Welcome Package - Netiquette
"When thou enter a city, abide by its customs." - The Talmud
How to post to the lists and how to behave on the list: this has more to do with out of character lists then anything else.
Everyone is tempted from time to time to evangelize, to stride boldly into the enemy's camp and throw down the gauntlet. We will never see the end of people who pop up on comp.sys.intel praising Macs and Amigas; who send mail to the SKEPTIC list that flying saucers really, truly do exist; who enlighten the Buddhist newsgroups that they're all bound for hell, and on and on.
In the entire history of the net, no one has managed to do this without looking like a complete idiot. If you believe you are the one person who will succeed where millions have failed, then you're ready to learn about...
There is nothing you can say that won't offend somebody:
>It's a bright, sunny day today.
You filthy *@#?$!, what have you got against Seattle?!
Flames (violent verbal expressions of disapproval), misunderstandings, overreactions, and hurt feelings are par for the course. Four lessons from experience:
- Hedge your bets: Rather than saying, "Metal rules! Death to all that oppose!!" try saying "In my humble opinion (often abbreviated IMHO) metal bands perfectly express my feelings, choices, and lifestyle. Your mileage may vary." (another net clichť, less frequently abbreviated YMMV). By the way, BTW is another frequent net abbreviation, for what it's worth (FWIW).
- Apologize: When misunderstanding is the culprit, and especially if you respect the person, who misunderstood, take the blame on yourself for being unclear, apologize, say what you meant more clearly (if appropriate) and put it behind you. As in real life (remember that?) people who are quick to anger are often equally quick to forgive.
- Avoid flame bait: (Conduct, which gravely offends the norms, mores and folkways of a particular group.) "Now wait a minute!" you say. "Do you mean that something that's accepted behavior on one list or newsgroup will draw dozens of stinging, ridiculing comments in another?" I sure do. What can you do? Lurk a while before you post. Read what's said like an anthropologist, trying to discover what the big no-noís are. The beginning of a school term is a wonderful time to do this, as you will observe the clueless newbies who weren't smart enough to read this paragraph being torn to shreds. There are some things you should NEVER do, and we'll list them in a minute, but let's get to the last bit of advice.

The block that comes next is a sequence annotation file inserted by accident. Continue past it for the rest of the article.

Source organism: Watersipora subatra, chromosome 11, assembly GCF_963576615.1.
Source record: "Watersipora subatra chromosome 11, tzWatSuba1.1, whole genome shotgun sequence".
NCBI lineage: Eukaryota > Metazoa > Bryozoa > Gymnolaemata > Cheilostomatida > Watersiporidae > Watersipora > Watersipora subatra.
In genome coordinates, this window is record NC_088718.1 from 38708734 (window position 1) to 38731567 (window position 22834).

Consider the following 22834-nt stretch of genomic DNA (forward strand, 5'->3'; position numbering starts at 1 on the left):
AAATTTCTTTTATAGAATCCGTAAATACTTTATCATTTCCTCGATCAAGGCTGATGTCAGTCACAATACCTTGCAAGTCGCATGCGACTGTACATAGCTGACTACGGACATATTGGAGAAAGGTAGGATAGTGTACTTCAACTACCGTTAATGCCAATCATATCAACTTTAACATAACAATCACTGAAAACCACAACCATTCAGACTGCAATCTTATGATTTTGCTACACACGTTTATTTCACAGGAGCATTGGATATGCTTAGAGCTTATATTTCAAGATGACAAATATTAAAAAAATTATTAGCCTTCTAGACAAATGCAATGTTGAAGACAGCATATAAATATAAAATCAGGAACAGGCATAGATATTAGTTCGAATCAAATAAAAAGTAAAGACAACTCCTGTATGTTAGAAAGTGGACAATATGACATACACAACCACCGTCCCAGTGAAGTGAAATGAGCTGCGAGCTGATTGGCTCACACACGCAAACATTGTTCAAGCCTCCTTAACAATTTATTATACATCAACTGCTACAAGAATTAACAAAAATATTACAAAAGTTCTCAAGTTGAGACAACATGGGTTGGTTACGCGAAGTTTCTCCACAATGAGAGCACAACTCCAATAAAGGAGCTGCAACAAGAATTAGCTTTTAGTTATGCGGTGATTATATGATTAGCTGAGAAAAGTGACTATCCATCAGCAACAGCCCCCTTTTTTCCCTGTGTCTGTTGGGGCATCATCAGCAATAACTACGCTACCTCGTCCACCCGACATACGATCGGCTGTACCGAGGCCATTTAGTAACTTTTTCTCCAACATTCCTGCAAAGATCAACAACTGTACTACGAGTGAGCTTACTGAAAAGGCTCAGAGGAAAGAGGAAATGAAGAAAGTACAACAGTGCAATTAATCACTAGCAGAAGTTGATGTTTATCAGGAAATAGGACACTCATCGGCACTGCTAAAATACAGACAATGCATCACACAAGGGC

Dos and Don'ts (or "How to Avoid Most Flames")
- DONíT include the entire contents of a previous posting in your reply.
- DO cut mercilessly. Leave just enough to indicate what you're responding to. NEVER include mail headers except maybe the "From:" line. If you can't figure out how to delete lines in your mailer software, paraphrase or type the quoted material in.
- DONíT reply to a point in a posting without quoting or paraphrasing what you're responding to and who said it. Reason: a dozen postings may occur between the original message and your reply. At some sites your reply may get there before the original.
- DO quote (briefly) or paraphrase. If the original "Subject:" line was "Big dogs" make sure yours says "Re: Big dogs". Some REPLY functions do this automatically. By net convention, included lines are preceded by ">" (greater than signs). Some mail editors and newsreaders do this automatically. Others require you to do it manually or set the "indent character" to ">".
- DONíT send a message saying "Why doesn't anybody say anything about X?" or "Who wants to talk about X?"